Cul­ture chan­nel

Broome Advertiser - - Broome Happenings - Carly Laden

A Broome-based tourism busi­ness has been given a chance to show­case Broome to the rest of Aus­tralia.

Nar­lija Cul­tural Tours will be one of 10 WA Abo­rig­i­nal tourism busi­nesses to be fea­tured in the lat­est se­ries of Desti­na­tion WA.

The tele­vi­sion se­ries is part of the Abo­rig­i­nal Tourism De­vel­op­ment Pro­gram, a State Gov­ern­ment initiative man­aged by Tourism WA and de­liv­ered by the WA Indige­nous Tourism Op­er­a­tors Coun­cil.

The scheme al­lows the busi­nesses to be given a spot­light not just to the rest of WA, but on a na­tional scale.

Nar­lija Cul­tural Tours owner Bart Pi­gram said he felt priv­i­leged to be among the indige­nous op­er­a­tors be­ing fea­tured.

“(The other op­er­a­tors) are more ex­pe­ri­enced and have suc­ceeded in the tourism in­dus­try longer than me,” he said.

“I am still learn­ing the ropes and fol­low­ing their lead.”

Nar­lija, mean­ing “true for you” in Yawuru, has been in busi­ness since 2015 af­ter Mr Pi­gram gave Broome vis­i­tors im­promptu cul­tural tours. Mr Pi­gram, be­ing part of the large Pi­gram-Puer­tol­lano fam­ily, wanted to use his vast knowl­edge of Abo­rig­i­nal his­tory and cul­ture to con­tribute to the grow­ing Abo­rig­i­nal tourism mar­ket.

Mr Pi­gram said it was def­i­nitely heart­en­ing to see his com­pany be­ing recog­nised for its con­tri­bu­tion to tourism in West­ern Aus­tralia.

“I’m sure the other busi­nesses would agree that our op­er­a­tions aren’t just to make a liv­ing,” he said.

“It is also aligned to our liv­ing cul­ture and her­itage.”

“We visit our sig­nif­i­cant sites, speak our lan­guage, eat our tra­di­tional foods and it pro­vides an in­come.

“What bet­ter way to walk in two worlds with a strong sense of self-de­ter­mi­na­tion?”

WAITOC chief ex­ec­u­tive Robert Tay­lor said the Abo­rig­i­nal Tourism De­vel­op­ment Pro­gram was of great im­por­tance to pre­serve Abo­rig­i­nal cul­ture.

“Abo­rig­i­nal cul­ture is the old­est liv­ing cul­ture in the world and we should be cel­e­brat­ing that cul­ture and sup­port­ing its peo­ple as they do not have gen­er­a­tional wealth to fall back on,” he said.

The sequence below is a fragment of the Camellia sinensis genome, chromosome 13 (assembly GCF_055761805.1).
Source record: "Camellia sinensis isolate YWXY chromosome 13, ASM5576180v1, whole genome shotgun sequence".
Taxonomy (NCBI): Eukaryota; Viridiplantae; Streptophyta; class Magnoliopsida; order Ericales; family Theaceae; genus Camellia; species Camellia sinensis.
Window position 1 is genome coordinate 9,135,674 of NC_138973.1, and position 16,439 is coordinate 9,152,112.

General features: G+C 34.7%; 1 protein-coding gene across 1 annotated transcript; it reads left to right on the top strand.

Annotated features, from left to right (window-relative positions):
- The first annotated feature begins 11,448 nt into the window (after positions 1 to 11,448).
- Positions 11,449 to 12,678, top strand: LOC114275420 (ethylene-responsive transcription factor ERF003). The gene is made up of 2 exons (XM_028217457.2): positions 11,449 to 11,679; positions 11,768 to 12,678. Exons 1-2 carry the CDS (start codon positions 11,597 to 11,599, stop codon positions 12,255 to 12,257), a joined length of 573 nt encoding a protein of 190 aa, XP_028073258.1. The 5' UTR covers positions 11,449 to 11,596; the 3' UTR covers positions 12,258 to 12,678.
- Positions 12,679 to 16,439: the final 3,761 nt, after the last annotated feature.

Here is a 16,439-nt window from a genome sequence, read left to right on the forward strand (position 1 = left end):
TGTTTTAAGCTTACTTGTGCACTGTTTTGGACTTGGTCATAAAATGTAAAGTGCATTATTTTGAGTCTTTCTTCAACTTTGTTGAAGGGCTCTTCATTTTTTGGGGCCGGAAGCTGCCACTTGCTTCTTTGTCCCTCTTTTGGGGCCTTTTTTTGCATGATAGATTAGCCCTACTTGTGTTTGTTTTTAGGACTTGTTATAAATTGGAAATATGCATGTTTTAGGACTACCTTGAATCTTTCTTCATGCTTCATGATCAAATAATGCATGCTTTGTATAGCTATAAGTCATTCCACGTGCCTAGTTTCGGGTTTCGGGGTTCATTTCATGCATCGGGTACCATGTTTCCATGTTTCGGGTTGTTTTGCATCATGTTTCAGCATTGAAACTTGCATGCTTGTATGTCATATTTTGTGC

“This pro­gram is a way that they can learn how to share their cul­ture to make a sus­tain­able busi­ness that will, hope­fully, be passed on to other gen­er­a­tions.”

Mr Tay­lor also be­lieves the scheme is part of the on­go­ing rec­on­cil­i­a­tion process be­tween Abo­rig­i­nal and non-Abo­rig­i­nal peo­ple.

“The shar­ing of cul­ture to vis­i­tors is a heal­ing process for both Abo­rig­i­nal and non-Abo­rig­i­nal peo­ple,” he said.

“While this is keep­ing the Abo­rig­i­nal cul­ture alive, it is also teach­ing the vis­i­tors that Aus­tralia was pop­u­lated be­fore coloni­sa­tion and that the way of liv­ing may have been dif­fer­ent but sur­vival in such an arid coun­try was a skill that the Abo­rig­i­nal peo­ple had passed on for gen­er­a­tions and still do to­day.”

Tourism Min­is­ter Paul Pa­palia said West­ern Aus­tralia of­fered some of the best Abo­rig­i­nal ex­pe­ri­ences in the coun­try.

“Abo­rig­i­nal tourism helps pro­tect and pre­serve tra­di­tional cul­ture and cre­ates jobs within com­mu­ni­ties,” he said.

“It’s great to see so many busi­nesses in this grow­ing sec­tor pro­moted through Desti­na­tion WA, thanks to sup­port from WAITOC and Tourism WA.”

Pic­ture: Carly Laden

Nar­lija Cul­tural Tours owner Bart Pi­gram at one of his tour lo­ca­tions, the Kennedy Shell Mid­den site.

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